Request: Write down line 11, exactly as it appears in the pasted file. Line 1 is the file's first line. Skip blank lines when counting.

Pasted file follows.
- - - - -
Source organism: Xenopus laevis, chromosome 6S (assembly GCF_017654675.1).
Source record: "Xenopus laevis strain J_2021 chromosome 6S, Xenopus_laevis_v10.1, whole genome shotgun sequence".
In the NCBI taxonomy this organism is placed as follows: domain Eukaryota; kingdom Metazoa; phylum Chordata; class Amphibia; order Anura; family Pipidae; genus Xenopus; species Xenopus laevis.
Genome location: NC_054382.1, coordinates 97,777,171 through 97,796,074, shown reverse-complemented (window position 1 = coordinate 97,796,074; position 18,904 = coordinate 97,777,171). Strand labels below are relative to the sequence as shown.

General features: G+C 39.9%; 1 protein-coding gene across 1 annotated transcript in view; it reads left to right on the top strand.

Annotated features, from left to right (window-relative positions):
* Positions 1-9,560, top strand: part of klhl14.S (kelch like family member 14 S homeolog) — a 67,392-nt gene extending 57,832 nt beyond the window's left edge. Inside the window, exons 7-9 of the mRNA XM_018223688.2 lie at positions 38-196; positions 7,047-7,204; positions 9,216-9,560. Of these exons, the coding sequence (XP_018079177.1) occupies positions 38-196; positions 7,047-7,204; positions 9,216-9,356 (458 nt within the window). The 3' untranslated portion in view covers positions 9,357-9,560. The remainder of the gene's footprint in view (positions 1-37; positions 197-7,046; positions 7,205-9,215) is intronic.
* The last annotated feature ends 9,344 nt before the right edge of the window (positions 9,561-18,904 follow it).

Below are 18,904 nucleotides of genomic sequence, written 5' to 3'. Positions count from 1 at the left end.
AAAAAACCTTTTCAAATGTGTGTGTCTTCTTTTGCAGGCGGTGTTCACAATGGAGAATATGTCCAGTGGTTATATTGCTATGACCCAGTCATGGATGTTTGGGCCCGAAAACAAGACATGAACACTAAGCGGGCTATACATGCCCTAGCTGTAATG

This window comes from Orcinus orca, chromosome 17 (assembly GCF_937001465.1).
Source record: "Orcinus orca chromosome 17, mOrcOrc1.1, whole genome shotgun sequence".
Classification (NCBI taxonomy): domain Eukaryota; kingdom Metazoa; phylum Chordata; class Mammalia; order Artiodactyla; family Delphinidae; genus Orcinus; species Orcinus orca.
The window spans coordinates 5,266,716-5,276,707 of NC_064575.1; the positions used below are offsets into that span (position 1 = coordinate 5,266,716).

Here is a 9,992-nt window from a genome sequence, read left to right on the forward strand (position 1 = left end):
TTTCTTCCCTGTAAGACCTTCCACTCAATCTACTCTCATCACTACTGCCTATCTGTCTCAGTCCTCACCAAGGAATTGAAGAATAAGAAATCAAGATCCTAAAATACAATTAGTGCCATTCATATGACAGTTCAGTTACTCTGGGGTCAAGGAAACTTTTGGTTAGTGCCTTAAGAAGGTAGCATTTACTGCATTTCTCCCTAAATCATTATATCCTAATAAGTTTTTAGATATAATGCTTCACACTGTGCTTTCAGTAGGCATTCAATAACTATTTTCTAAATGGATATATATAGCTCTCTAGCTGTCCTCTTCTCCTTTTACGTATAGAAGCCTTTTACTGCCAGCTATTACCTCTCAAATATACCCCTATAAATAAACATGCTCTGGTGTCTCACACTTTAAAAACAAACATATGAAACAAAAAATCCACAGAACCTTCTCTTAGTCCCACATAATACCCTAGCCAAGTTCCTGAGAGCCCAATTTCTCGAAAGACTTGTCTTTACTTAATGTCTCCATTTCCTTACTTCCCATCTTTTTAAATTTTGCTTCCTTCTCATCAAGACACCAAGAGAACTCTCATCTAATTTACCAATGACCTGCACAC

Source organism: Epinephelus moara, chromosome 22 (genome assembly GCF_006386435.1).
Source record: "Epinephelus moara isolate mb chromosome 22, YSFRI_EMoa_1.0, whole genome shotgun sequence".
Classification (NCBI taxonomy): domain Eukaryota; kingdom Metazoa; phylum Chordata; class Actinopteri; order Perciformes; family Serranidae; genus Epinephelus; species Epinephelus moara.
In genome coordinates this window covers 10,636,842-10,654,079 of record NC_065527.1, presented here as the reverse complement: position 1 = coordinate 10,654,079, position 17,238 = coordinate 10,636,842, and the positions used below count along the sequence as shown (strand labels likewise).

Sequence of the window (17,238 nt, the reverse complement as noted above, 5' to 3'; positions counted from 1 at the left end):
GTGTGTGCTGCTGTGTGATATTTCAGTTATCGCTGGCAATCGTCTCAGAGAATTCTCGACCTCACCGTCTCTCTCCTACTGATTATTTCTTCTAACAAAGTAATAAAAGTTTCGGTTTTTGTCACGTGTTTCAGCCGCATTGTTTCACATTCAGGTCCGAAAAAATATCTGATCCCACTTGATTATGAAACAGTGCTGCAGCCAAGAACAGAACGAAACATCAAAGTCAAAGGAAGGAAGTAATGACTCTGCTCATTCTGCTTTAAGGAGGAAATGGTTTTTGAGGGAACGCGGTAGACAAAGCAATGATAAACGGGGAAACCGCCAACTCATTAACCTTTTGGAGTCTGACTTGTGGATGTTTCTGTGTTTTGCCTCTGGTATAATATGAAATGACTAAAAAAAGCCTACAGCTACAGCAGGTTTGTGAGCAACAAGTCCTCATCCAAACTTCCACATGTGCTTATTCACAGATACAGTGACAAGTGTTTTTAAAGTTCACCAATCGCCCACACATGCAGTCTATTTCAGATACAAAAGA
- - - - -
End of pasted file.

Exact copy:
This window comes from Orcinus orca, chromosome 17 (assembly GCF_937001465.1).